Attorney General Griffin B. Bell said yesterday he knows of no material in U.S. government files that would implicate Panamanian leader Omar Torrijos in illegal drug dealings.

But Bell did say he has seen material in Drug Enforcement Administration files that would "involve" or "reflect upon" members of Torrijos' family.

Bell, interviewed on "Issues and Answers" (ABC, WJLA), said that "a lot of" the evidence is hearsay. Pressed on whether there was any "hard proof" in the files, he said, "I don't know. I am not going to say any more about it because I would have to tell you everything I know about it and if I did that the Senate could abandon the idea of having the session they are going to have."

The Senate, which is debating the Panama Canal treaties, has agreed to hold a secret session Feb. 21 to examine allegations that Torrijos or members of his family have been involved in narcotics smuggling.

The move is in response to pressure by Sen. Bob Dole (R-Kan.), who said he has received DEA files implicating Torrijos' relatives in drug trafficking.

Asked about the files Dole mentioned, Bell said, "I think I have seen them. . .If there is something else it is beyond me; I don't know about it. But I can say this in response to what Sen. Dole may have said. He and I probably have seen the same things. He might draw a different conclusion from it."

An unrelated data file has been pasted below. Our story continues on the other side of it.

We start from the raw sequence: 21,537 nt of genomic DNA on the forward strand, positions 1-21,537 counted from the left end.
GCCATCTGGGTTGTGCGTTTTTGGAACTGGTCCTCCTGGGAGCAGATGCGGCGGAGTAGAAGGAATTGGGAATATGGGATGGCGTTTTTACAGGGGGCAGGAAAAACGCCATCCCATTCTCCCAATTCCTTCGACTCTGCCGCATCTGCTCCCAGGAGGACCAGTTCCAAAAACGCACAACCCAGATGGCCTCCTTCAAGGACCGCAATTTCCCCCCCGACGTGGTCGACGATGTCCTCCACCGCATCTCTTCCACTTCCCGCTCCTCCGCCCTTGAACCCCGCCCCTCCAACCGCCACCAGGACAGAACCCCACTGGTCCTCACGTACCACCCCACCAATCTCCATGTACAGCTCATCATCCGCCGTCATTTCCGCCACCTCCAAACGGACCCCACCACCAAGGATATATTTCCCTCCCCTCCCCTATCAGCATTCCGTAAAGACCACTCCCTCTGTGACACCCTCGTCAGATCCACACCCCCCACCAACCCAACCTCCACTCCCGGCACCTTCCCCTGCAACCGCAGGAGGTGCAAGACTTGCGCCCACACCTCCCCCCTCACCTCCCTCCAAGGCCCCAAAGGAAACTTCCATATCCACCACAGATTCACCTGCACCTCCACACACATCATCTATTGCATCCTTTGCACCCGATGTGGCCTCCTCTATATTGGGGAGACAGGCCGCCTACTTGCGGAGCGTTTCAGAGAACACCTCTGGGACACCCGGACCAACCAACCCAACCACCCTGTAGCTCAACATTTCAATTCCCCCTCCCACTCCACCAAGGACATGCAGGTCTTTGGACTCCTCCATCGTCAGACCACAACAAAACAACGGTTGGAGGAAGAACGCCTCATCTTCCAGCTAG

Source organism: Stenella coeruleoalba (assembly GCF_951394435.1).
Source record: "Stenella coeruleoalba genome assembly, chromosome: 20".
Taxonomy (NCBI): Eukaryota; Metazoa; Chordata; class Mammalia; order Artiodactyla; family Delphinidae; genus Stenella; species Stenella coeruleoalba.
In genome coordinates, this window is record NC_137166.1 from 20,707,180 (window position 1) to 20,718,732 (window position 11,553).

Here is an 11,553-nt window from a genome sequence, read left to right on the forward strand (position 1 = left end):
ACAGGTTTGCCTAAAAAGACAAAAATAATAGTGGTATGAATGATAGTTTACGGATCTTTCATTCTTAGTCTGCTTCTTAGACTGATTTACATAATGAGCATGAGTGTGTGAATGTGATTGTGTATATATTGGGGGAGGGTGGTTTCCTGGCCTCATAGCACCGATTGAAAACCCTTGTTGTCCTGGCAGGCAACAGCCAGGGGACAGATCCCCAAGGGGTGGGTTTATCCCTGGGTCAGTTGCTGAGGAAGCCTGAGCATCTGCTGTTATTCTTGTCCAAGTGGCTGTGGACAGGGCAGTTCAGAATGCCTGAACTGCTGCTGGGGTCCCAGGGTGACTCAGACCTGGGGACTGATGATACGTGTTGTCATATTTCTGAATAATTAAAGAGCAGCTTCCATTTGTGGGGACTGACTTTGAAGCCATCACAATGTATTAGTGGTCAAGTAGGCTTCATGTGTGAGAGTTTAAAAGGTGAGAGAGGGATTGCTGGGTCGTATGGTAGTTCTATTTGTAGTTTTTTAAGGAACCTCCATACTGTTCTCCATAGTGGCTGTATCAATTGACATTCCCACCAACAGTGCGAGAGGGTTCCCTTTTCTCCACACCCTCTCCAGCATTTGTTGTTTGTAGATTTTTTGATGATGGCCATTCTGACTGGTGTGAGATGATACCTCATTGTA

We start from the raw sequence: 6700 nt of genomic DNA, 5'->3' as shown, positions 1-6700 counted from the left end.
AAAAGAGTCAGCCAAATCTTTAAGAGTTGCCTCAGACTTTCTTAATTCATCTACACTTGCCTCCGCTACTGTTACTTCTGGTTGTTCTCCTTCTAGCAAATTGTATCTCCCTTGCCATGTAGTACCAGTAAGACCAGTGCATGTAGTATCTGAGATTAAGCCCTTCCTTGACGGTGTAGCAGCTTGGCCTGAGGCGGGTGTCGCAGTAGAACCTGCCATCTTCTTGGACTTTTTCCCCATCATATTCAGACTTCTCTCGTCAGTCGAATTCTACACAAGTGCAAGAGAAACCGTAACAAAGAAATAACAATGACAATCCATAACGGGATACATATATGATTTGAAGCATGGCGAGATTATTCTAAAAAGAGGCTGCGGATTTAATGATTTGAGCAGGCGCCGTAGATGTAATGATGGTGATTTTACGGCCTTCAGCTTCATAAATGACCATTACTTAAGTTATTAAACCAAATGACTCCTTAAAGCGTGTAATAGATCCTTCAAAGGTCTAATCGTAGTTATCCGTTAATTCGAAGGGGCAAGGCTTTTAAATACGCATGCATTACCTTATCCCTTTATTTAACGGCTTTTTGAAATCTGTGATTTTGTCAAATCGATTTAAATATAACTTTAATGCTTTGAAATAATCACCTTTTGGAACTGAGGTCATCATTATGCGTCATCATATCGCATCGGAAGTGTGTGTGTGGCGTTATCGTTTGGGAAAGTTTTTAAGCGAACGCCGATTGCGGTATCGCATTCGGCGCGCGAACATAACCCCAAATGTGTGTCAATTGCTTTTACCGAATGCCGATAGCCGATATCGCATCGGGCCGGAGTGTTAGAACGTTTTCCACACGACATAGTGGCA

Bell said of the material about Torrijos' relatives, "I am not going to agree to the word 'implicate'. . .I would use 'reflect upon' or 'involve.'"

He added: "I shouldn't say any more about it. I think we better let the constitutional processes work their way."

On other matters, Bell said the controversy over the dismissal of Republican U.S. Attorney David W. Marston in Philadelphia "was staged, completely stages. . .a good event for the media."

"I am sure the media enjoyed it for the last two or three weeks," Bell said. "But I could have prevented it from being a media event if I had gone to Philadelphia and told Martson "that I was going to replace him," Bell said.

But Bell said he decided against taking that direct action because he wanted to have time to find out what cases Marston "had no hand" and because he wanted to have a smooth transition between Marston and his successor.

The attorney general repeated that Sam Dash, who was chief counsel to the Senate Watergate committe, is his first choice to succeed Marston.

Bell also was critical of the earlier handling of the investigation of illegal activities by the FBI. "Nobody had ever gone to the higher levels" of earlier administrations. "I am doing that," he said.

He criticized the case against John J. Kearney, a former FBI supervisor in New York charged with wiretapping, obstruction of mail and other felonies.

"I think the judge paid the proper respect to the case when he threw out two counts last week, said it had not been properly investigated. I think that is a fair assessment. I have 10 lawyers working on the case now and we will have it under control, I hope, by March 1," Bell said.